It takes place over several days at intervals during the year. FunaVid provide the schoolroom and vehicles for transport. However our money to help to pay for the diesel to transport the students and the meals that are provided for what is a day's attendance each time was very gratefully accepted. There is now little available for that otherwise. Dr. Valle arranged one of these training days for when I was in Honduras. In the morning he gave them a class on the Inga system, then, after a break, a shorter class on another sustainable agricultural system, and after lunch we all went up the "FunaVid mountain" for a practical demonstration of Dr. Valle's Inga alleys there.
Taking the students up the mountain to the Inga plantations. Photo by Tiiu Miller 2009.
Dr. Valle's Inga alleys on the mountainside. Photo by Tiiu Miller 2009.
Inga class in the alleys. Photo by Tiiu Miller 2009.
Besides teaching about the Inga system the students also got to plant some seeds and are encouraged to take them to plant out in their communities. A further important aspect of this will be a follow up by Dr. Valle of anyone who might like to take up the system, and he will of course provide any assistance, such as seed, that is needed.
One of the things we now need to help fund is next year's classes and this follow up.
Another part of this first stage will be a field trip with 10 - 15 adults selected from among the people who had been to Dr. Valle's training sessions, to show them different agroforestry systems, including of course the Inga. Dr. Valle hopes that some of these people will then help as extensionists in the FunaVid area to help to extend the word about agroforestry, especially Inga, as good systems to reduce poverty
Mature, well maintained Inga alley at CURLA. Photo by Tiiu Miller 2009.
Another part of the project is to bring the mayors and/or city environmental officers from four neighbouring towns or cities to visit the Inga system. As the environment is important to many people, that is, it gets votes! - Dr. Valle thinks that they are very likely to take up the Inga system in their districts and will provide money for it. One of the problems they will want to solve is the damage that erosion from the slash and burn of the mountains above the cities is doing to their water supplies.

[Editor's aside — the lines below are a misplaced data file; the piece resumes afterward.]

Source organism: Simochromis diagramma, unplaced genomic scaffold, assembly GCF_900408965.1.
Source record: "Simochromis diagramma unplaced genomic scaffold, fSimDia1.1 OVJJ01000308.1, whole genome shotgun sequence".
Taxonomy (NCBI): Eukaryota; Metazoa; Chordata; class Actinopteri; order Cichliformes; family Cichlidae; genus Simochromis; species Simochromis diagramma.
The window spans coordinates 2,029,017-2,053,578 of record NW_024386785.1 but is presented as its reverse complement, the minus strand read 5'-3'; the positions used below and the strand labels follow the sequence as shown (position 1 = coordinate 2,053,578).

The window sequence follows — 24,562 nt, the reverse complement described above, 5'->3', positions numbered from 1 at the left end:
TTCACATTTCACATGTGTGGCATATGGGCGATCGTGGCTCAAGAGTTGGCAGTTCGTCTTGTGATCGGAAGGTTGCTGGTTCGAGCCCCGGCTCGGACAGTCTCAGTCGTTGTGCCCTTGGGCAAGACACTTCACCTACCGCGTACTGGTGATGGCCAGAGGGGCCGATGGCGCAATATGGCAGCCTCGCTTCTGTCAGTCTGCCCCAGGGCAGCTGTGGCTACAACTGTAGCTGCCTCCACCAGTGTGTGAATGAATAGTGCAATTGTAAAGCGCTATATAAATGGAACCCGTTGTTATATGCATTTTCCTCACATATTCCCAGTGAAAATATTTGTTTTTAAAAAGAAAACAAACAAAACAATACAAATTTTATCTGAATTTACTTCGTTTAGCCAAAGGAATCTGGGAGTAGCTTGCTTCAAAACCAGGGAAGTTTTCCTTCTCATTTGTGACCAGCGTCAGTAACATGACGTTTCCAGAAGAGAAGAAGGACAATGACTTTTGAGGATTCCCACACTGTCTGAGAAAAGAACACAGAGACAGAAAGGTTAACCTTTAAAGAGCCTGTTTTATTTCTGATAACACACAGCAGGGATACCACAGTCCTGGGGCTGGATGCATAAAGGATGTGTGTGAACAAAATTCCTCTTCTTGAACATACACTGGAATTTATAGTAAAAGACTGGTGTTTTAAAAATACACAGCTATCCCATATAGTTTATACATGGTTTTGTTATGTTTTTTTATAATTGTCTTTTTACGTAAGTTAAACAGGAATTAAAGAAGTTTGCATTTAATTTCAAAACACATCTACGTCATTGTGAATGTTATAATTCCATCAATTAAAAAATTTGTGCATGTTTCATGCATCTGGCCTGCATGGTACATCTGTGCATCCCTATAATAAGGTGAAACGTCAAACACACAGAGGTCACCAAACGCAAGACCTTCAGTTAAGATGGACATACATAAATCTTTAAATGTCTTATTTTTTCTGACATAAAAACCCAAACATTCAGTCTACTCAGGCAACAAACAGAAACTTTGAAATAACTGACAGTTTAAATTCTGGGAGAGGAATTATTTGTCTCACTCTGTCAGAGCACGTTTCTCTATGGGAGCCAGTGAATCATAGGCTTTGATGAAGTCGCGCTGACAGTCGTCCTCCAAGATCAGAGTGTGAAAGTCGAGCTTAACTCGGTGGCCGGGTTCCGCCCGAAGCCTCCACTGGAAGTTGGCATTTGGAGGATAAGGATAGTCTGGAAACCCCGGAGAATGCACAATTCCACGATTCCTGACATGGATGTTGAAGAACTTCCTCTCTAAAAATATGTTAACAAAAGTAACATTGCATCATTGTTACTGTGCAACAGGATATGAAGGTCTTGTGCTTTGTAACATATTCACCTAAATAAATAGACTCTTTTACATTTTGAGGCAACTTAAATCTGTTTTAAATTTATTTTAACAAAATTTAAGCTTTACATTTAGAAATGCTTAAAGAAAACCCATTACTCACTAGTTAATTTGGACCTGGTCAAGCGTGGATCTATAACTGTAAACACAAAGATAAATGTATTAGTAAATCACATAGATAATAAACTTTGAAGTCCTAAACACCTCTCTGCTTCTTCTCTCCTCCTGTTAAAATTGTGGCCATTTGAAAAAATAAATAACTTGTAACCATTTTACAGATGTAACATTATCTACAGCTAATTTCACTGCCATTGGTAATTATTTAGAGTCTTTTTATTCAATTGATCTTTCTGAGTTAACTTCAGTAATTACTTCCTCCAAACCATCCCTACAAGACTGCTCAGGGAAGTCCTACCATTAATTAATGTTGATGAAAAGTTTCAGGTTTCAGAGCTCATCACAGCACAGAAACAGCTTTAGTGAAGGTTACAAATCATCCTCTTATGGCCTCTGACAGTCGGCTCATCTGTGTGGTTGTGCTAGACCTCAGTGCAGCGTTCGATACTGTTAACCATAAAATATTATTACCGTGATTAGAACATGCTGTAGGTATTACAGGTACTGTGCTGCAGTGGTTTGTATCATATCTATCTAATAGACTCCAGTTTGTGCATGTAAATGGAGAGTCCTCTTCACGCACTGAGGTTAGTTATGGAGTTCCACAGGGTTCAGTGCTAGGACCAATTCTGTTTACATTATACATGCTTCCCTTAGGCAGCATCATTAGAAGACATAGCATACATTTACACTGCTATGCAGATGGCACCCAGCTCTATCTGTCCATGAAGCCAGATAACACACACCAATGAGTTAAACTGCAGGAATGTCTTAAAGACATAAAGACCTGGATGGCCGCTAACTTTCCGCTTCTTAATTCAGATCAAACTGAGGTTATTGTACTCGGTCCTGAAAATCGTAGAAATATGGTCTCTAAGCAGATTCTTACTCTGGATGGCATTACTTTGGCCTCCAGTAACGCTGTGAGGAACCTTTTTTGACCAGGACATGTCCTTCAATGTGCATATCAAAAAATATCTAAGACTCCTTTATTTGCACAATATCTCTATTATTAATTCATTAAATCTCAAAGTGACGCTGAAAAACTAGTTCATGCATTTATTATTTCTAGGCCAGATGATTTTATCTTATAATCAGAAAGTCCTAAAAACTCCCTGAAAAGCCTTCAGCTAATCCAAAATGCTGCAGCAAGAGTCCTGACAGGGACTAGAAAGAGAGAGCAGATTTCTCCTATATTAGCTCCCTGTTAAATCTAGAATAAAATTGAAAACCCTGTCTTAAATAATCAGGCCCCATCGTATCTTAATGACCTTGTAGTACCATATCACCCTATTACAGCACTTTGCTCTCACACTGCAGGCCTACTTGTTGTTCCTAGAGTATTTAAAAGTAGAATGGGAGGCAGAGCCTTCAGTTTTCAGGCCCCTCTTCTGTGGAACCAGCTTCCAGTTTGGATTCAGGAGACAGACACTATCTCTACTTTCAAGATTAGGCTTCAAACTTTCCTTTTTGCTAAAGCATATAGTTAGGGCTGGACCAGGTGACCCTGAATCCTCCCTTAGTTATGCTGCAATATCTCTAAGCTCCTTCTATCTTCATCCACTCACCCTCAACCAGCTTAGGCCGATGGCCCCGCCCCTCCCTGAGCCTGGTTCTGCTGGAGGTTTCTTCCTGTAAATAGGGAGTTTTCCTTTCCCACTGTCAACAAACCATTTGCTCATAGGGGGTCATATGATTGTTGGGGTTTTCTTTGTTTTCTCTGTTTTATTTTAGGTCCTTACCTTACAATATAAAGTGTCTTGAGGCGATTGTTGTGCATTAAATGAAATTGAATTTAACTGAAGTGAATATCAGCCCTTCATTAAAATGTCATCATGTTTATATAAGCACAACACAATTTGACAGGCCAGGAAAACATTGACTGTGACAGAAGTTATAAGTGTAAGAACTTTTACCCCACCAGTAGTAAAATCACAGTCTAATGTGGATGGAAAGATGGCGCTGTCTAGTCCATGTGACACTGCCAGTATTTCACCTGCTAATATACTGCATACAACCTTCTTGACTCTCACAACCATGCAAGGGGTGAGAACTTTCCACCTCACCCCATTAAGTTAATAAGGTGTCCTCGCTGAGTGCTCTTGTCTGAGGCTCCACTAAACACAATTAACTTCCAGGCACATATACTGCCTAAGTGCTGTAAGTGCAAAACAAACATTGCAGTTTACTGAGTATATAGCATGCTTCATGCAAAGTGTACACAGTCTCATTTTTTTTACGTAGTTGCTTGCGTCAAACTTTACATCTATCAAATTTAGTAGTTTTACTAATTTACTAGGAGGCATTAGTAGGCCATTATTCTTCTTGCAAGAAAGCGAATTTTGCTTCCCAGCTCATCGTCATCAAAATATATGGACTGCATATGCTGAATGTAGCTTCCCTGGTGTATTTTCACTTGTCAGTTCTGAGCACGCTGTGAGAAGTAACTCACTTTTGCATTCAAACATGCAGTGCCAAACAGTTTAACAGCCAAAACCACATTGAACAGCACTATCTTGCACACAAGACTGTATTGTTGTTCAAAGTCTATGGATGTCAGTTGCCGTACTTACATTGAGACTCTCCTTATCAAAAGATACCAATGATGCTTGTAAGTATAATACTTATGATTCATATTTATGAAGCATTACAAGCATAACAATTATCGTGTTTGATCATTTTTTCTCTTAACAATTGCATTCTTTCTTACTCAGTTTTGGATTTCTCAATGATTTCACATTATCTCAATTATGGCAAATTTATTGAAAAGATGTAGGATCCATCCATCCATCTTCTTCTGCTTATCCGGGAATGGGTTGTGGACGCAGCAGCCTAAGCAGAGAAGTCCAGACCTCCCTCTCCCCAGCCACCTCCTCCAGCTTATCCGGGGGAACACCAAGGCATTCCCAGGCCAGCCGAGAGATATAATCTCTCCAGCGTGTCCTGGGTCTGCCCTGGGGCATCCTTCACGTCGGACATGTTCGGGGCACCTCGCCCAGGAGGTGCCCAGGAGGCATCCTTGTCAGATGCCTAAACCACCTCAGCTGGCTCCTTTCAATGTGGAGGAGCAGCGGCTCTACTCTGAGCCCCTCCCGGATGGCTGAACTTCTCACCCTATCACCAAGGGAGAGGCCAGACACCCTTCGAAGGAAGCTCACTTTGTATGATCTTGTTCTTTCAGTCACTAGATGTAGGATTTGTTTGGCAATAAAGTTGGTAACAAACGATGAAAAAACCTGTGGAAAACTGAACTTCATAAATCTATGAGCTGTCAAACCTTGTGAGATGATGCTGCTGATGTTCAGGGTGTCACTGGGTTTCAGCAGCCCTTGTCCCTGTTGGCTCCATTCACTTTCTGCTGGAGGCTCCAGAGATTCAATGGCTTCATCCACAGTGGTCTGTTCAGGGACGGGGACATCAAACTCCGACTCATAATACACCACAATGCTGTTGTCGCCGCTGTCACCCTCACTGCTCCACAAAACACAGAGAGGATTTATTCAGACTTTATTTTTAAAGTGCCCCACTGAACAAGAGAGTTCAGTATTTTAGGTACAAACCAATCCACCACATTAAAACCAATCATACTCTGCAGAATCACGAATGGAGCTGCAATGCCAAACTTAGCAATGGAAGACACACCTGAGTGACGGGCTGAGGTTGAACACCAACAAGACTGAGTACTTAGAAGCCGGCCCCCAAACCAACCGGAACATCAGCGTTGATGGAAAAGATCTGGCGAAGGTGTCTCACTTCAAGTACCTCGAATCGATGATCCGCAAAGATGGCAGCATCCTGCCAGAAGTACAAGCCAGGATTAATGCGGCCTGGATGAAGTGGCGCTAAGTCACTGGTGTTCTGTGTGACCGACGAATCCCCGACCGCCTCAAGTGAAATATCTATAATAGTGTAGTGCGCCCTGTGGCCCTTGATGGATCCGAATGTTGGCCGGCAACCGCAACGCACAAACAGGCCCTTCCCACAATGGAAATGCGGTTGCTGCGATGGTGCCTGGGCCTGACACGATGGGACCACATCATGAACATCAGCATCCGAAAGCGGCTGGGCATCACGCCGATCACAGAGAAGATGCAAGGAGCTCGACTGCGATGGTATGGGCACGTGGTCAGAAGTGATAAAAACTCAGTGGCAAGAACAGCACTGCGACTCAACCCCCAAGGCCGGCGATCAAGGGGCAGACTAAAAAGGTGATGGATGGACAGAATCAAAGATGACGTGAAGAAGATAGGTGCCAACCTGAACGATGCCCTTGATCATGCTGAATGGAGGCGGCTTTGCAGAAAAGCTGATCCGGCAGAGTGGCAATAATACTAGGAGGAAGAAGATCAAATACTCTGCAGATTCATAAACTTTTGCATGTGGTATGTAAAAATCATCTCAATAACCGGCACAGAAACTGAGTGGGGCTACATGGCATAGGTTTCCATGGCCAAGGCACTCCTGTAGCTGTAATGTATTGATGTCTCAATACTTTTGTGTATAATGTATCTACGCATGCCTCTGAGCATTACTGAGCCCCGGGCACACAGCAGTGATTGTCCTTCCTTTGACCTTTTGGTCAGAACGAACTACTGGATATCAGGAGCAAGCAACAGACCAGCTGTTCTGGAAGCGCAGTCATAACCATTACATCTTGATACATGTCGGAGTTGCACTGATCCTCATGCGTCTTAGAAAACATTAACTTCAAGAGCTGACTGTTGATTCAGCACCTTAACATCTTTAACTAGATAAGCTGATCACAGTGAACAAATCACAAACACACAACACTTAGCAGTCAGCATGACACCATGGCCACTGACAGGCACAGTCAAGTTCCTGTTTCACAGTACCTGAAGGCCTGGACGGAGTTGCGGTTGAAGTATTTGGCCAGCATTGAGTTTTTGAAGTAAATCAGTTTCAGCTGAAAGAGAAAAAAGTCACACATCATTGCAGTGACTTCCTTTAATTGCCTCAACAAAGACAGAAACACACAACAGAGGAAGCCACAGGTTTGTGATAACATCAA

The whole project is carefully planned. Other aspects, which may not yield immediate results in terms of farmers taking up the Inga, but are of future importance, are an assessment of the state of the coral reef in the FunaVid location, an assessment of land ownership and poverty levels in that region, and areal photographs of the area. This will yield valuable information for how to proceed, and allow for the future assessment of the success of interventions. If after the slash and burn areas on the mountain have been replaced by Inga alleys (more of that in another newsletter) we find the state of the coral reef much improved this will be a valuable result both to encourage other coastal areas to take up the Inga. Even areas further inland may be interested, as the prevention of erosion is vital in any farming. It will also be a valuable ‘visible' result to encourage donations.
Knowing the poverty levels will enable the assessment of results, and knowing who owns their land will help in determining whom to approach, as farmers who own their land will be much more interested in a permanent form of farming than those who don't.
I emphasise that this is just a first phase. Some ways of following this up look obvious, but there are very many possibilities, and a lot will depend both on what results we get and how much money we can raise.
Hibiscus flower, Honduras. Photo by Tiiu Miller 2009.
(1) A. E. Lugo and M. Parsons Honduras Assessment report